This stuck with me and it’s something that I really want to implement in my life this year – I want to cut back on social theatrics. Sure, on this blog I share a lot of personal experiences, but I also know that these are my setbacks and speed bumps that, in the grand scheme of things, aren’t that major or detrimental. I don’t need to make them appear bigger than they are. I’m a very lucky person, I’ve got a very good life (roof over my head, food in my fridge, family that loves me) and I’m not into the whole pretending-life-is-awful thing. I've got all my limbs, blankets to cuddle under and people who love me. I'm all good, and though it can be satisfying to throw pity parties, it's a lot more satisfying to just move on from the negative and focus on the good in life.
That being said – I want to be more conscious of social theatrics in my life as well. As an adult woman with the free will to decide what is good for her, I often come to points in my social life where there are friendships I realize I don’t feel like keeping up, for a variety of reasons. Usually these reasons aren’t cataclysmic, usually they relate to how situations make me feel and what’s good for my own personal mental health and life (something people loooooove to talk about, but really, unless they’re me, know nothing about).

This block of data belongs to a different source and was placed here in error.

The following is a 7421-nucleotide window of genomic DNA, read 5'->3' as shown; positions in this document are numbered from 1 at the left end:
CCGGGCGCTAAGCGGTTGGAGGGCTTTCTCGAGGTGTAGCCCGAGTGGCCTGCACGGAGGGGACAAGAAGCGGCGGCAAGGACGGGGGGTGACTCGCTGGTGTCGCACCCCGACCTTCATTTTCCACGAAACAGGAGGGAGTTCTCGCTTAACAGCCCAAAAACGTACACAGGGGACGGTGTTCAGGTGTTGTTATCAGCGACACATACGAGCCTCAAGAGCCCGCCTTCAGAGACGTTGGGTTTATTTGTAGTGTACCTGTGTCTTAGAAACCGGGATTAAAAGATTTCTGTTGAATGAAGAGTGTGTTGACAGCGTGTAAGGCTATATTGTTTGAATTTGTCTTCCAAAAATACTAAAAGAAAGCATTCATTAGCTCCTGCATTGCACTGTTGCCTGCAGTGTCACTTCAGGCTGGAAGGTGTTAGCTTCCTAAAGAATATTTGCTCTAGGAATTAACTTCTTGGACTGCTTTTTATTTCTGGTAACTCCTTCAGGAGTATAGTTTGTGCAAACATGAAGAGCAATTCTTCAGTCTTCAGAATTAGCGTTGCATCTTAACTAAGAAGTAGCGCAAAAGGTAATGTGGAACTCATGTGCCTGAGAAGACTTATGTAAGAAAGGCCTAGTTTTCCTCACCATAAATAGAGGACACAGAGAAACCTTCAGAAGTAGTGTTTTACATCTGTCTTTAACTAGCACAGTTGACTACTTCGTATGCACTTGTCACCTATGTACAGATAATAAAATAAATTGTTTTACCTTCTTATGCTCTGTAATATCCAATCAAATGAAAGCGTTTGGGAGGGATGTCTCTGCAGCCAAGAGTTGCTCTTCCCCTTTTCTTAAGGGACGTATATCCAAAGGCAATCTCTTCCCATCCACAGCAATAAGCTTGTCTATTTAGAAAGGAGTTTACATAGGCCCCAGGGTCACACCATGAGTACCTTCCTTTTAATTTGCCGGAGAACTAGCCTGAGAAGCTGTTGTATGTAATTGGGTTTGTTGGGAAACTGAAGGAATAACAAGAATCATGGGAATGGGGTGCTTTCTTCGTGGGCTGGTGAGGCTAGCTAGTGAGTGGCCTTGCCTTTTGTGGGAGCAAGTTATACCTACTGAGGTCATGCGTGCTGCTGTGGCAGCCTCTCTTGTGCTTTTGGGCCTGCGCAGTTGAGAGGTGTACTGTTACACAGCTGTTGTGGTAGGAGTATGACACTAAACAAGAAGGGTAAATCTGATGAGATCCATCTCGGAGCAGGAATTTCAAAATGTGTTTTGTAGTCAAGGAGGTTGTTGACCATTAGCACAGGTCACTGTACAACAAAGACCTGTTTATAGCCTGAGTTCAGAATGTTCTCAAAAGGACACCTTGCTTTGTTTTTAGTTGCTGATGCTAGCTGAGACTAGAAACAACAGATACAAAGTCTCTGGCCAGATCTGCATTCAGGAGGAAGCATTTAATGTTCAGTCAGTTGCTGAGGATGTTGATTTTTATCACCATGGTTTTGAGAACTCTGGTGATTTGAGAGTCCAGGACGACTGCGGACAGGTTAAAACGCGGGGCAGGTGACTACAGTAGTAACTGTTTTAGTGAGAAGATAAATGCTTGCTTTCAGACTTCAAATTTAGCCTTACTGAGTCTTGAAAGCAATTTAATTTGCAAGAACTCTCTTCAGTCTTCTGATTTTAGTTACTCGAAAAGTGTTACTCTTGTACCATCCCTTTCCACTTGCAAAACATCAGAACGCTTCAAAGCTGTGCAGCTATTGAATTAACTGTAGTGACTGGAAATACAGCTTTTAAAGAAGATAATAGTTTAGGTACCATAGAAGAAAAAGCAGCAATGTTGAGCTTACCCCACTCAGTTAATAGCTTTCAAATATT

In 2017, I want to remind myself that just because I’ve decided I don’t feel like being friends with someone, it doesn’t mean they are my enemy. It just means they aren’t someone who I want in my life, and that I don’t have to actively involve them in my life. There doesn't need to be ill will, anger or drama. I’ve never been great at putting on a poker face, so if I don’t particularly like someone, I usually just avoid them. I don’t need to check up on their lives through social media, I don’t need to go out of the way say hi to them – they can do their thing and I can do my thing without it being some Shakespearean drama. I think dropping social theatrics and remembering to treat people with an air of respect, while not feeling guilty about keeping my distance is a solid goal for 2017.